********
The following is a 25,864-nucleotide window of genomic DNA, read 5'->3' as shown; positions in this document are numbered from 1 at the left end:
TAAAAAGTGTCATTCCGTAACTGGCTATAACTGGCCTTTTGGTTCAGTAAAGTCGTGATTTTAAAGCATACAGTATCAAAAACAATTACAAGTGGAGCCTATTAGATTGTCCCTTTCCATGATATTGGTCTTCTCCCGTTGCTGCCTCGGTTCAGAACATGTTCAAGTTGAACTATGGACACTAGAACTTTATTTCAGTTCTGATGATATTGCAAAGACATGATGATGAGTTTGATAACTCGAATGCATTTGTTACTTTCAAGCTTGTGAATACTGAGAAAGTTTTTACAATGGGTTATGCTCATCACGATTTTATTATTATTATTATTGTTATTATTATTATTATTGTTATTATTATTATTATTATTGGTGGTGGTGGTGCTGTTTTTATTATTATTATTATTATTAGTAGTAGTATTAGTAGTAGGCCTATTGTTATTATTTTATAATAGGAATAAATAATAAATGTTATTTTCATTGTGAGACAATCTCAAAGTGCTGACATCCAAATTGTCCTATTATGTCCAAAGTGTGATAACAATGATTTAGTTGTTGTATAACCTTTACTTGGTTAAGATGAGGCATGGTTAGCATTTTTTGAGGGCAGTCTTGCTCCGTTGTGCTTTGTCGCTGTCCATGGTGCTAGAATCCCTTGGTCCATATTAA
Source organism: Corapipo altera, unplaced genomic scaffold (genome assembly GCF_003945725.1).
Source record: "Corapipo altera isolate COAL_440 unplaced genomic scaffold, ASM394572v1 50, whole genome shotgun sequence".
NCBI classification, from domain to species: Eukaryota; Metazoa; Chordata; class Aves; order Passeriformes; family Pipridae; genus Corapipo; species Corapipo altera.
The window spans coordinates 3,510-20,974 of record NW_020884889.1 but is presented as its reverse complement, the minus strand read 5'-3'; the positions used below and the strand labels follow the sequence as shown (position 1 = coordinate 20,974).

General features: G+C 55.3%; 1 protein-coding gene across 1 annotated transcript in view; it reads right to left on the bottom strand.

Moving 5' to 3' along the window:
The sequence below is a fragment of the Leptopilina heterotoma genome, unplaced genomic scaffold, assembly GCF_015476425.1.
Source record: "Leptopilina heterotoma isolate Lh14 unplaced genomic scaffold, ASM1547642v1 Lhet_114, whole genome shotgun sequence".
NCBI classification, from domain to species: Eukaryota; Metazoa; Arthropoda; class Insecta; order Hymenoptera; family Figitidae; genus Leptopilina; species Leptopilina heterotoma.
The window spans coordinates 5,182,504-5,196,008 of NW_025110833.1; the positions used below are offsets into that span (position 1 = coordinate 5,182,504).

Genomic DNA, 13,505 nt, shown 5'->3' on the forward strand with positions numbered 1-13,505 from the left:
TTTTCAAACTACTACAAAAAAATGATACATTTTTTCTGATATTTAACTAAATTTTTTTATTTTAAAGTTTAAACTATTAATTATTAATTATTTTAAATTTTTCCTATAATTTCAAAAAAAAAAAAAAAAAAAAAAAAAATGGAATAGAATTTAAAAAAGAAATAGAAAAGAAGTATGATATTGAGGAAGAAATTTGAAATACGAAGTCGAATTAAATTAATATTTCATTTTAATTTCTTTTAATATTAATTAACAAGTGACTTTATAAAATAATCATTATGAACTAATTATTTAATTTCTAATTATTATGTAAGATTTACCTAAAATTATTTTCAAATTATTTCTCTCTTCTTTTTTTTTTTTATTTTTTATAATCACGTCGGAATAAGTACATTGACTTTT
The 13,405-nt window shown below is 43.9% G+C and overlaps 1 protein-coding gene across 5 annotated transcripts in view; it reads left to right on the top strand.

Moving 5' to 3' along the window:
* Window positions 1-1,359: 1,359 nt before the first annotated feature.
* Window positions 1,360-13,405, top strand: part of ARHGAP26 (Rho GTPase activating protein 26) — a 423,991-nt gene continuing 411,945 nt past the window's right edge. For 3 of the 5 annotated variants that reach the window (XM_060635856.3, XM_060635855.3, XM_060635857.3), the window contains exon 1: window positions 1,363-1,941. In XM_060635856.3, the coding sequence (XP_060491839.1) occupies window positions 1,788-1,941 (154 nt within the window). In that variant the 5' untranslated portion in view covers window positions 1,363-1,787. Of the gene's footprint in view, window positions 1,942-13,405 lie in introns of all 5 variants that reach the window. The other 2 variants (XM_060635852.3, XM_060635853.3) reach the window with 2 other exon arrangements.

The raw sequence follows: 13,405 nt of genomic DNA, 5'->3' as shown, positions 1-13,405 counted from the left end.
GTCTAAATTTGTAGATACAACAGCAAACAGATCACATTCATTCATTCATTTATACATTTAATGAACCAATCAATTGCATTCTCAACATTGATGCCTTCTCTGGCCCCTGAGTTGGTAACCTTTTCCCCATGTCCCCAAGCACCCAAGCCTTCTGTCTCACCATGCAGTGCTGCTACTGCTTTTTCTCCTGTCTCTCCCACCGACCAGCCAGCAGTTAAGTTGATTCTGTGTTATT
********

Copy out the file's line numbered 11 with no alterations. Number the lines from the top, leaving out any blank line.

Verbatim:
NCBI classification, from domain to species: Eukaryota; Metazoa; Arthropoda; class Insecta; order Hymenoptera; family Figitidae; genus Leptopilina; species Leptopilina heterotoma.